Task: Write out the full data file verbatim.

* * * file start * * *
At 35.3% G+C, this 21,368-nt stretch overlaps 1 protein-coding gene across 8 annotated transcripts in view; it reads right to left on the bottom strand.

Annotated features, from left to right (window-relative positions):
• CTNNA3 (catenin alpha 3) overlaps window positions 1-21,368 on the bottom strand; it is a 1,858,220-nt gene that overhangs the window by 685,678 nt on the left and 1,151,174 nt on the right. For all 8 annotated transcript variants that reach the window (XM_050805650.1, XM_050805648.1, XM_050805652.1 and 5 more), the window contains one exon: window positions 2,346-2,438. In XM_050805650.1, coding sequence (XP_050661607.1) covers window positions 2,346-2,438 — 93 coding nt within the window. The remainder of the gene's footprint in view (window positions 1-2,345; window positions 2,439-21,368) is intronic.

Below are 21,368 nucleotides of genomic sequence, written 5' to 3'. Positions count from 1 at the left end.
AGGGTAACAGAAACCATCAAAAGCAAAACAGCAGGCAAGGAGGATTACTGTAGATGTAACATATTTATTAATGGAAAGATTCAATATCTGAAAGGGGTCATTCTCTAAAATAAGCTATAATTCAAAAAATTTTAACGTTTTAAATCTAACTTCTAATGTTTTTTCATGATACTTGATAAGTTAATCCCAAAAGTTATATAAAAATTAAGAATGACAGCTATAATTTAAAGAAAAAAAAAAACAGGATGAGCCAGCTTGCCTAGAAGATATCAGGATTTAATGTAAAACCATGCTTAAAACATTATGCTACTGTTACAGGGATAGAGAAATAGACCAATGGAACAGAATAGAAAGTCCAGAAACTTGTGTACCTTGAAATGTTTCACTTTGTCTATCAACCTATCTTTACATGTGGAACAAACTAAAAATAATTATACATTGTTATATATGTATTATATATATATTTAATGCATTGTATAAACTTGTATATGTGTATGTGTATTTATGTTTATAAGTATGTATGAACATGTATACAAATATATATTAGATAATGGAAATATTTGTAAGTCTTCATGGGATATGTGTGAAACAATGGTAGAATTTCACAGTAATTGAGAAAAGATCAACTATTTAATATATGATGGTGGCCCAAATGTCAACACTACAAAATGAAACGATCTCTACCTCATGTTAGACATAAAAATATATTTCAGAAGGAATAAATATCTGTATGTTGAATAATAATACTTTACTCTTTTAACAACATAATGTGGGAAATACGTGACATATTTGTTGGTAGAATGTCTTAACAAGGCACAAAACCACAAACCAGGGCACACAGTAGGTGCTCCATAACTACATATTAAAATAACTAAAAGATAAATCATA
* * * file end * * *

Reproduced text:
At 35.3% G+C, this 21,368-nt stretch overlaps 1 protein-coding gene across 8 annotated transcripts in view; it reads right to left on the bottom strand.

Annotated features, from left to right (window-relative positions):
• CTNNA3 (catenin alpha 3) overlaps window positions 1-21,368 on the bottom strand; it is a 1,858,220-nt gene that overhangs the window by 685,678 nt on the left and 1,151,174 nt on the right. For all 8 annotated transcript variants that reach the window (XM_050805650.1, XM_050805648.1, XM_050805652.1 and 5 more), the window contains one exon: window positions 2,346-2,438. In XM_050805650.1, coding sequence (XP_050661607.1) covers window positions 2,346-2,438 — 93 coding nt within the window. The remainder of the gene's footprint in view (window positions 1-2,345; window positions 2,439-21,368) is intronic.

Below are 21,368 nucleotides of genomic sequence, written 5' to 3'. Positions count from 1 at the left end.
AGGGTAACAGAAACCATCAAAAGCAAAACAGCAGGCAAGGAGGATTACTGTAGATGTAACATATTTATTAATGGAAAGATTCAATATCTGAAAGGGGTCATTCTCTAAAATAAGCTATAATTCAAAAAATTTTAACGTTTTAAATCTAACTTCTAATGTTTTTTCATGATACTTGATAAGTTAATCCCAAAAGTTATATAAAAATTAAGAATGACAGCTATAATTTAAAGAAAAAAAAAAACAGGATGAGCCAGCTTGCCTAGAAGATATCAGGATTTAATGTAAAACCATGCTTAAAACATTATGCTACTGTTACAGGGATAGAGAAATAGACCAATGGAACAGAATAGAAAGTCCAGAAACTTGTGTACCTTGAAATGTTTCACTTTGTCTATCAACCTATCTTTACATGTGGAACAAACTAAAAATAATTATACATTGTTATATATGTATTATATATATATTTAATGCATTGTATAAACTTGTATATGTGTATGTGTATTTATGTTTATAAGTATGTATGAACATGTATACAAATATATATTAGATAATGGAAATATTTGTAAGTCTTCATGGGATATGTGTGAAACAATGGTAGAATTTCACAGTAATTGAGAAAAGATCAACTATTTAATATATGATGGTGGCCCAAATGTCAACACTACAAAATGAAACGATCTCTACCTCATGTTAGACATAAAAATATATTTCAGAAGGAATAAATATCTGTATGTTGAATAATAATACTTTACTCTTTTAACAACATAATGTGGGAAATACGTGACATATTTGTTGGTAGAATGTCTTAACAAGGCACAAAACCACAAACCAGGGCACACAGTAGGTGCTCCATAACTACATATTAAAATAACTAAAAGATAAATCATA